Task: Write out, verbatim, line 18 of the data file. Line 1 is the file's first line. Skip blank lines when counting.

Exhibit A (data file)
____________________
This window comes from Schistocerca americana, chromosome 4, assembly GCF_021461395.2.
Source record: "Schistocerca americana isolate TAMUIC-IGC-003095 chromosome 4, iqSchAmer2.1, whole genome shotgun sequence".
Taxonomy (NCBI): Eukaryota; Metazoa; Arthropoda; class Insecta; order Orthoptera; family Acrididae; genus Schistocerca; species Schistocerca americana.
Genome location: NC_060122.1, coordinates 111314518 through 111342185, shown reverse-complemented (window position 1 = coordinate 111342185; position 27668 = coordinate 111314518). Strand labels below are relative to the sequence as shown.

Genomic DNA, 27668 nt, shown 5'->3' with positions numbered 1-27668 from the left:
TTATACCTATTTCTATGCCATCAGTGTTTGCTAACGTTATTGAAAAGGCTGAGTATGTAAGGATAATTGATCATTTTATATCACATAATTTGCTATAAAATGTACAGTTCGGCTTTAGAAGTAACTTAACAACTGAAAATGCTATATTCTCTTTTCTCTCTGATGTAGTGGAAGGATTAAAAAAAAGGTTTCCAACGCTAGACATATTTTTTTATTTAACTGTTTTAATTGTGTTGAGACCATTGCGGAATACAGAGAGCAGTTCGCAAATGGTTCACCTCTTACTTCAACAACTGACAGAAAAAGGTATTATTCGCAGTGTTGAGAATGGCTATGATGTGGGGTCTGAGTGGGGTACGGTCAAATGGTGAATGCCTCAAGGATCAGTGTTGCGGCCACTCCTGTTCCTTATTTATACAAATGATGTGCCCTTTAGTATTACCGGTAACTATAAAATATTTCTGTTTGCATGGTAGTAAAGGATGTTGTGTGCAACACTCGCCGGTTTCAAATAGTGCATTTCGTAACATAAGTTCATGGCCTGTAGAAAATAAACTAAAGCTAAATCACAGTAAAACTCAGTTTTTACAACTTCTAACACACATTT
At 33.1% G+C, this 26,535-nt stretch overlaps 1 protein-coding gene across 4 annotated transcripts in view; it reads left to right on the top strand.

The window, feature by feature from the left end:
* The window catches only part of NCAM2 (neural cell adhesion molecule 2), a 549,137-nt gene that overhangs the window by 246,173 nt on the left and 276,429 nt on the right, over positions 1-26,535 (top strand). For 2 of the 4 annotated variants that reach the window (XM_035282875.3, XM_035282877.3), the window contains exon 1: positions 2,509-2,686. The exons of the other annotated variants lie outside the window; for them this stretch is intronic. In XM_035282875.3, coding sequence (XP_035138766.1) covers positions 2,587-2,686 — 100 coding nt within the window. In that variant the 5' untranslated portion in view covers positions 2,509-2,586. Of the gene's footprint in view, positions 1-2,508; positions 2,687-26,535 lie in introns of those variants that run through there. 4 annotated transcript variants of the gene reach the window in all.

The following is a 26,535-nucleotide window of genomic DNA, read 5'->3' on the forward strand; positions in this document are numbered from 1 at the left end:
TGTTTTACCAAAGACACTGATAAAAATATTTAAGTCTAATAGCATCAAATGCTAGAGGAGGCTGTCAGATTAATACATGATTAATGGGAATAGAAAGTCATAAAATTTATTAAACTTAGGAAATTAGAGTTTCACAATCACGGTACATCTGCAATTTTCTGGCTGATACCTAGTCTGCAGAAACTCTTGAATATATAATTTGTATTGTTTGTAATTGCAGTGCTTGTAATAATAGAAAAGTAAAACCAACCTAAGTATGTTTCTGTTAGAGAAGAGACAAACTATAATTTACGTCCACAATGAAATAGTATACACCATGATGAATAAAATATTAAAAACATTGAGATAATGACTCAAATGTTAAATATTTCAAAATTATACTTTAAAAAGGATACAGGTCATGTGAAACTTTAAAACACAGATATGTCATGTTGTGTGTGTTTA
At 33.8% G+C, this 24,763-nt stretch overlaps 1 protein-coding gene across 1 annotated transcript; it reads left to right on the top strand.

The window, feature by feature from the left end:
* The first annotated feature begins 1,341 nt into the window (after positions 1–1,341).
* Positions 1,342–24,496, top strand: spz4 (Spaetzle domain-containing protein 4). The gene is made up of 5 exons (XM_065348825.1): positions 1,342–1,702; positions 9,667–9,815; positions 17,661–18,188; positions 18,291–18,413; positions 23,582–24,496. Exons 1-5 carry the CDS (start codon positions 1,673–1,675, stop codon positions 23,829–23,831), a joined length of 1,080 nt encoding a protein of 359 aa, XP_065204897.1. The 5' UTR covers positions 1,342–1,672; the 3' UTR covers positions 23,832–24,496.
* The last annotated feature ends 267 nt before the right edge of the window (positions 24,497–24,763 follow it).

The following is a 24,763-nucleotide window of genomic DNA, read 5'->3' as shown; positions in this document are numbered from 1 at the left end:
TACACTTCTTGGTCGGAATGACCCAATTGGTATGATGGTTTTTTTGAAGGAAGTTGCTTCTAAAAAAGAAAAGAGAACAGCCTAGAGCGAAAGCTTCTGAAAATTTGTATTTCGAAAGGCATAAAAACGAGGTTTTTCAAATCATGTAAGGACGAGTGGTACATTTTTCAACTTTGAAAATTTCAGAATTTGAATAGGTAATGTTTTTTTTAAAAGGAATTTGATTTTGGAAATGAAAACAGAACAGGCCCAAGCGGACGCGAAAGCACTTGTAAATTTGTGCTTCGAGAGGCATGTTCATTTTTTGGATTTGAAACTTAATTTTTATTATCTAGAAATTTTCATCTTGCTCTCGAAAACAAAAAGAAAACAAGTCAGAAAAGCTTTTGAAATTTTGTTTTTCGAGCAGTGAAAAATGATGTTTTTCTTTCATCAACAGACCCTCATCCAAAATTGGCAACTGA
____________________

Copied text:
TACACTTCTTGGTCGGAATGACCCAATTGGTATGATGGTTTTTTTGAAGGAAGTTGCTTCTAAAAAAGAAAAGAGAACAGCCTAGAGCGAAAGCTTCTGAAAATTTGTATTTCGAAAGGCATAAAAACGAGGTTTTTCAAATCATGTAAGGACGAGTGGTACATTTTTCAACTTTGAAAATTTCAGAATTTGAATAGGTAATGTTTTTTTTAAAAGGAATTTGATTTTGGAAATGAAAACAGAACAGGCCCAAGCGGACGCGAAAGCACTTGTAAATTTGTGCTTCGAGAGGCATGTTCATTTTTTGGATTTGAAACTTAATTTTTATTATCTAGAAATTTTCATCTTGCTCTCGAAAACAAAAAGAAAACAAGTCAGAAAAGCTTTTGAAATTTTGTTTTTCGAGCAGTGAAAAATGATGTTTTTCTTTCATCAACAGACCCTCATCCAAAATTGGCAACTGA